If your application demands operation of the power stage down to a lower voltage (such as 5V in the case of a two-cell lithium-ion battery), normal gate drivers can only provide 5V or less at gate to source; the MOSFETs will be conducting at a high RDS_ON. This reduces the power-stage efficiency drastically at low DC bus voltages. Thus, you may prefer a gate driver with a higher gate-drive voltage even at lower DC bus voltages.
Let’s see how the DRV8305 three-phase gate driver from Texas Instruments can help you.
The DRV8305 is a three phase gate driver operating from 4.5V to 45V with internal charge pump supporting 100% duty cycle. The device can support low voltage applications like power tools operating from 2-cell lithium-ion battery. The DRV8305 uses a triple-charge pump to generate the proper gate-to-source voltage bias for high-side N-channel MOSFETs. Similar to the popular bootstrap architecture, the charge pump generates a floating supply voltage to enable the MOSFET. To support low-voltage operation, the DRV8305 a uses a regulated triple-charge pump scheme to create sufficient VGS to drive standard and logic-level high-side MOSFETs in the inverter during low-voltage transients or low DC bus voltages.
When the available DC input voltage is from 4.4V to 18V, the DRV8305’s charge pump regulates the voltage in triple mode. Beyond 18V to the maximum operating voltage, it switches over to double mode in order to improve efficiency.
The DRV8305 uses a linear regulator to generate the proper gate-to-source voltage for low-side N-channel MOSFETs. The linear regulator generates a fixed 10V supply voltage with respect to GND. To support low-voltage operation, the input voltage for the linear regulator is taken from the high-side charge pump. This allows the DRV8305 to provide sufficient VGS to drive standard and logic-level MOSFETs during the low-voltage transient.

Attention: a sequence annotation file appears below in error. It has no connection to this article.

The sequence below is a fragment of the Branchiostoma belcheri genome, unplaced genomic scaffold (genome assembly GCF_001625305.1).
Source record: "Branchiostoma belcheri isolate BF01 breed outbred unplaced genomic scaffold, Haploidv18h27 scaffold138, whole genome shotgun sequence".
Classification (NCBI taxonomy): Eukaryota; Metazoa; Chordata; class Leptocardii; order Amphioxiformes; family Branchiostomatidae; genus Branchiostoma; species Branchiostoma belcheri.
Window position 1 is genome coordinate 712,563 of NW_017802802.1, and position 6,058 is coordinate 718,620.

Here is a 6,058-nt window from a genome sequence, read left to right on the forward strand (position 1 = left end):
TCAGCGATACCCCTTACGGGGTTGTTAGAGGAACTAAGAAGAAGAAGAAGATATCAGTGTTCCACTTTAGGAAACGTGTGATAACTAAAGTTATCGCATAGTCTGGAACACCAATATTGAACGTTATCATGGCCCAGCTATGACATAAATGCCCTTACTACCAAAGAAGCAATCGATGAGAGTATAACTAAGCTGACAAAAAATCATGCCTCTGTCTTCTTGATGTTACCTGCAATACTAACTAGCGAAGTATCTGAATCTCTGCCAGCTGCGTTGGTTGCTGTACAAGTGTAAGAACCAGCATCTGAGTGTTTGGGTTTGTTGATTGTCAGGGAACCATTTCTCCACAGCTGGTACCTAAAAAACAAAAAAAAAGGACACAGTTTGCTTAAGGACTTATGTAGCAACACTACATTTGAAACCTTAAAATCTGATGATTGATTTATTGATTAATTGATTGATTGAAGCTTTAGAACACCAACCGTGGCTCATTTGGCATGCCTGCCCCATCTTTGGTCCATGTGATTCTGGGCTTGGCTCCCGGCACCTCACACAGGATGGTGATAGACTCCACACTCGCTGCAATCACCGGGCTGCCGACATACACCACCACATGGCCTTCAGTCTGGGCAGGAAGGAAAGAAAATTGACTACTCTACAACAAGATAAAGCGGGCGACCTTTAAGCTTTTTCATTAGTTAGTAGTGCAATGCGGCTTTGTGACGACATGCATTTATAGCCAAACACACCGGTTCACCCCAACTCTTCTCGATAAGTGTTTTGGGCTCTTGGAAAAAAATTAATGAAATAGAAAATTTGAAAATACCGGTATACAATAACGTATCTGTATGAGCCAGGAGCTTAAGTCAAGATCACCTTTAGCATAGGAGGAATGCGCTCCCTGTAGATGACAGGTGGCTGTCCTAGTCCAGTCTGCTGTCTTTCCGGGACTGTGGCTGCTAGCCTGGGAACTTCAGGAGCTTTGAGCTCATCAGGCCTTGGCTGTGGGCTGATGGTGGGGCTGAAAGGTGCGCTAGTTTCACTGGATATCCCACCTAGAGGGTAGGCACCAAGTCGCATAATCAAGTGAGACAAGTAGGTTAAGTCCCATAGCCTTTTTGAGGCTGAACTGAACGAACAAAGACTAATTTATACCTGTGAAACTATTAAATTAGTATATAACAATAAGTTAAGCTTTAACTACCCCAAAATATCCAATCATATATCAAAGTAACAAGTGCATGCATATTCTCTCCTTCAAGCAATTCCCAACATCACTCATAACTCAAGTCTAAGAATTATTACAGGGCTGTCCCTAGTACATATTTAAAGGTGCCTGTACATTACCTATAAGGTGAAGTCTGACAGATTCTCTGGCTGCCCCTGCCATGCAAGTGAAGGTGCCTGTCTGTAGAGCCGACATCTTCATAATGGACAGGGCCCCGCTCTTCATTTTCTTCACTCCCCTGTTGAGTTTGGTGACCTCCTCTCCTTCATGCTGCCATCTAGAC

Figures 2 and 3 show test results from the 10.8V/250W 97% Efficient, Compact Brushless DC Motor Drive with Stall Current Limit reference design (TIDA-00771) showing the gate-driver output waveforms. Figure 2 shows the gate-drive output waveforms when the input DC supply voltage is 10.8V. The low- and high-side gate-drive output voltage is approximately 10V, which drives the inverter at its maximum efficiency.
Figure 3 shows the gate-drive output waveforms when the input DC supply voltage is 5V. The low-side gate-drive output voltage is approximately 10V and the high-side gate-drive output voltage is approximately 8V. The internal triple-charge pump of the DRV8305 ensures the availability of a higher gate-drive output voltage. From figure 1(a), it can be observed that the RDS_ON decreases by 25-30% when the available VGS increase from 4.5V to 8V. This means, with the triple charge pump feature of DRV8305, the MOSFET conduction loss can be reduced by 25-30% at lower DC bus voltage (5V) and hence higher efficiency.
To reduce conduction losses, you must select both a MOSFET with the lowest RDS_ON and a proper gate driver that can provide the maximum gate-drive voltage for all available input DC voltages.